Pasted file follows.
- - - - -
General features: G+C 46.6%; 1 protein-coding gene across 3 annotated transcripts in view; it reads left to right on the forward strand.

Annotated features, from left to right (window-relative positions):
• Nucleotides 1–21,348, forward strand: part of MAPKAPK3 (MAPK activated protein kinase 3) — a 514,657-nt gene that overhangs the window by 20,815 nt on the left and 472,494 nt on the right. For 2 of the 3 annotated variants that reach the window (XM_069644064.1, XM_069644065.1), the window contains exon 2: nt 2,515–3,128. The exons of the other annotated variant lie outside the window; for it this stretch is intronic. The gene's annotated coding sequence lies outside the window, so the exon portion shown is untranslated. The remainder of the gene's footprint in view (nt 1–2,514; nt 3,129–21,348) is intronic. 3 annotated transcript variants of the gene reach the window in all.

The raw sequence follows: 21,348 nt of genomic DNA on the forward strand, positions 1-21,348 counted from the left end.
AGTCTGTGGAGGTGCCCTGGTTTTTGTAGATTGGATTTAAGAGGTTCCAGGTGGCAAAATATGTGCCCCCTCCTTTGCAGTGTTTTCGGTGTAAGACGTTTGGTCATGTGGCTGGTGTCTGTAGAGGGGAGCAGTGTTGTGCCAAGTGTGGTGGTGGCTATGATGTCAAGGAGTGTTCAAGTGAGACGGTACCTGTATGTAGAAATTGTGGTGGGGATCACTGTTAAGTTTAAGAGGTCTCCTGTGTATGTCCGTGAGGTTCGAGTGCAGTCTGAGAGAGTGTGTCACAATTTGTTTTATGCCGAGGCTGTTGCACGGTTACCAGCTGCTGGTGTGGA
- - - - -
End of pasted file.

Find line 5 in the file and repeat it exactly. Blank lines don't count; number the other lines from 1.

AGTCTGTGGAGGTGCCCTGGTTTTTGTAGATTGGATTTAAGAGGTTCCAGGTGGCAAAATATGTGCCCCCTCCTTTGCAGTGTTTTCGGTGTAAGACGTTTGGTCATGTGGCTGGTGTCTGTAGAGGGGAGCAGTGTTGTGCCAAGTGTGGTGGTGGCTATGATGTCAAGGAGTGTTCAAGTGAGACGGTACCTGTATGTAGAAATTGTGGTGGGGATCACTGTTAAGTTTAAGAGGTCTCCTGTGTATGTCCGTGAGGTTCGAGTGCAGTCTGAGAGAGTGTGTCACAATTTGTTTTATGCCGAGGCTGTTGCACGGTTACCAGCTGCTGGTGTGGA